Association of Thromboxane Generation With Survival in Aspirin Users and Nonusers

Jeffrey J. Rade, Bruce A. Barton, Ramachandran S. Vasan, Shari S. Kronsberg, Vanessa Xanthakis, John F. Keaney, Naomi M. Hamburg, Nikolaos Kakouros, Thomas A. Kickler

Research output: Contribution to journalArticlepeer-review

11 Scopus citations


Background: Persistent systemic thromboxane generation, predominantly from nonplatelet sources, in aspirin (ASA) users with cardiovascular disease (CVD) is a mortality risk factor. Objectives: This study sought to determine the mortality risk associated with systemic thromboxane generation in an unselected population irrespective of ASA use. Methods: Stable thromboxane B2 metabolites (TXB2-M) were measured by enzyme-linked immunosorbent assay in banked urine from 3,044 participants (mean age 66 ± 9 years, 53.8% women) in the Framingham Heart Study. The association of TXB2-M to survival over a median observation period of 11.9 years (IQR: 10.6-12.7 years) was determined by multivariable modeling. Results: In 1,363 (44.8%) participants taking ASA at the index examination, median TXB2-M were lower than in ASA nonusers (1,147 pg/mg creatinine vs 4,179 pg/mg creatinine; P < 0.0001). TXB2-M were significantly associated with all-cause and cardiovascular mortality irrespective of ASA use (HR: 1.96 and 2.41, respectively; P < 0.0001 for both) for TXB2-M in the highest quartile based on ASA use compared with lower quartiles, and remained significant after adjustment for mortality risk factors for similarly aged individuals (HR: 1.49 and 1.82, respectively; P ≤ 0.005 for both). In 2,353 participants without CVD, TXB2-M were associated with cardiovascular mortality in ASA nonusers (adjusted HR: 3.04; 95% CI: 1.29-7.16) but not in ASA users, while ASA use was associated with all-cause mortality in those with low (adjusted HR: 1.46; 95% CI: 1.14-1.87) but not elevated TXB2-M. Conclusions: Systemic thromboxane generation is an independent risk factor for all-cause and cardiovascular mortality irrespective of ASA use, and its measurement may be useful for therapy modification, particularly in those without CVD.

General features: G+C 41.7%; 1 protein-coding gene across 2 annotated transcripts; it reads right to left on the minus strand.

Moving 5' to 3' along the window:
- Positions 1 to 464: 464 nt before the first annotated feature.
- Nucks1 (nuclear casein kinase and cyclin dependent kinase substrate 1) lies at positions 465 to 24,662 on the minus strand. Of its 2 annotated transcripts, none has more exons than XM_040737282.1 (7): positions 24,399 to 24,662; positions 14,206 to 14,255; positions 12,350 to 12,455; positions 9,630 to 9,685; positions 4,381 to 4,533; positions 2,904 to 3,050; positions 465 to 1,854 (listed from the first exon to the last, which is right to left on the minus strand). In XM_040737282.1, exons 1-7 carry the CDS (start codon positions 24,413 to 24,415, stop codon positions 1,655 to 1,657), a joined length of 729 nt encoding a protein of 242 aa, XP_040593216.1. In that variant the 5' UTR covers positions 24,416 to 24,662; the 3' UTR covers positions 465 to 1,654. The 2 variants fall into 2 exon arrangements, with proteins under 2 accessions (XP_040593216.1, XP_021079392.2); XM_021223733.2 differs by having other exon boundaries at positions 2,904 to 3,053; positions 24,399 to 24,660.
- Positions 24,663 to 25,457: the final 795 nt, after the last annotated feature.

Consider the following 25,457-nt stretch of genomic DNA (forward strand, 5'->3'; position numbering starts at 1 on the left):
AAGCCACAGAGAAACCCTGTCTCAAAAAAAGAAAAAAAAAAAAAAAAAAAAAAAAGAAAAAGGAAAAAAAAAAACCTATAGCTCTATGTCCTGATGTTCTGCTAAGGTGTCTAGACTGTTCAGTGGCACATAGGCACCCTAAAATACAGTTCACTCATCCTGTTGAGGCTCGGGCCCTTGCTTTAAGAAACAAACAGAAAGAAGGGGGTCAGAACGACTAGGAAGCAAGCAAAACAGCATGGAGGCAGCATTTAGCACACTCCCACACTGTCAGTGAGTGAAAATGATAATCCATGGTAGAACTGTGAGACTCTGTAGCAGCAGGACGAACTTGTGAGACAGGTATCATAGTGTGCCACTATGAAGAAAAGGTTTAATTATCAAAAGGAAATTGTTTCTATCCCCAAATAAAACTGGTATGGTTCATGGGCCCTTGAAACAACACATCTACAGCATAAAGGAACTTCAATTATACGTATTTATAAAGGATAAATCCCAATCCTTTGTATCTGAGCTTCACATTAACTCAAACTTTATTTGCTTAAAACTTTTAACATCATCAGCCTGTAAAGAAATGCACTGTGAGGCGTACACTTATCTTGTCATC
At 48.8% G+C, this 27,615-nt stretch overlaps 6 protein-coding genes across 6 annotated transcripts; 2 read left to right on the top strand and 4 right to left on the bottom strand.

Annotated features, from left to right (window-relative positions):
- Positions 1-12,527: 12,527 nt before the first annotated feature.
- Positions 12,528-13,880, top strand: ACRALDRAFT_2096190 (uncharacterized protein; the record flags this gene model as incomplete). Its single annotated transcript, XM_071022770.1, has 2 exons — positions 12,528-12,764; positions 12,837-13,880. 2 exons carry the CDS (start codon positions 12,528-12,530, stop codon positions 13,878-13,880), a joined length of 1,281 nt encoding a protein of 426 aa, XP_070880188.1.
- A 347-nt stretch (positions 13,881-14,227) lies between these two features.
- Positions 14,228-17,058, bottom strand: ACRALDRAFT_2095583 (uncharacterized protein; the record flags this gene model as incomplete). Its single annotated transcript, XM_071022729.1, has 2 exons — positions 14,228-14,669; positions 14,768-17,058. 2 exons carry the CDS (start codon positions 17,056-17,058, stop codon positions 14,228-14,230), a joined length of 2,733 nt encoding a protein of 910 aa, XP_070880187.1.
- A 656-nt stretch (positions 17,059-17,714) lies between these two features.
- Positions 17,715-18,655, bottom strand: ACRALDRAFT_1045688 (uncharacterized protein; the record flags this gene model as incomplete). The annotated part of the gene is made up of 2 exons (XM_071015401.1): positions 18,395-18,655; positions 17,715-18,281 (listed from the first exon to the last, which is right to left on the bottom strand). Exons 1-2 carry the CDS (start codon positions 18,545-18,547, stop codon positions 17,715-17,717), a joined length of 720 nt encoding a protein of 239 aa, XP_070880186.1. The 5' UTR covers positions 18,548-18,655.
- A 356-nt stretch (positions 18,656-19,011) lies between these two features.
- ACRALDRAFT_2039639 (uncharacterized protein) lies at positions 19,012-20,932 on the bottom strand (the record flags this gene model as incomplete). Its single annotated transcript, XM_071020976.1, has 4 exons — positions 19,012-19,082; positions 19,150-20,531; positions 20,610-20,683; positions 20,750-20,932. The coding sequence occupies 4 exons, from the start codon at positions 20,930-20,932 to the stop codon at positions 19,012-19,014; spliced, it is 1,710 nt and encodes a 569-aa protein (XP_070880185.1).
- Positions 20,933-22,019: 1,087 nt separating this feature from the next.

Original languageEnglish (US)
Pages (from-to)233-250
Number of pages18
JournalJournal of the American College of Cardiology
Issue number3
StatePublished - Jul 19 2022
Externally publishedYes


  • aspirin
  • isoprostane
  • mortality
  • platelets
  • thromboxane

ASJC Scopus subject areas

  • Cardiology and Cardiovascular Medicine


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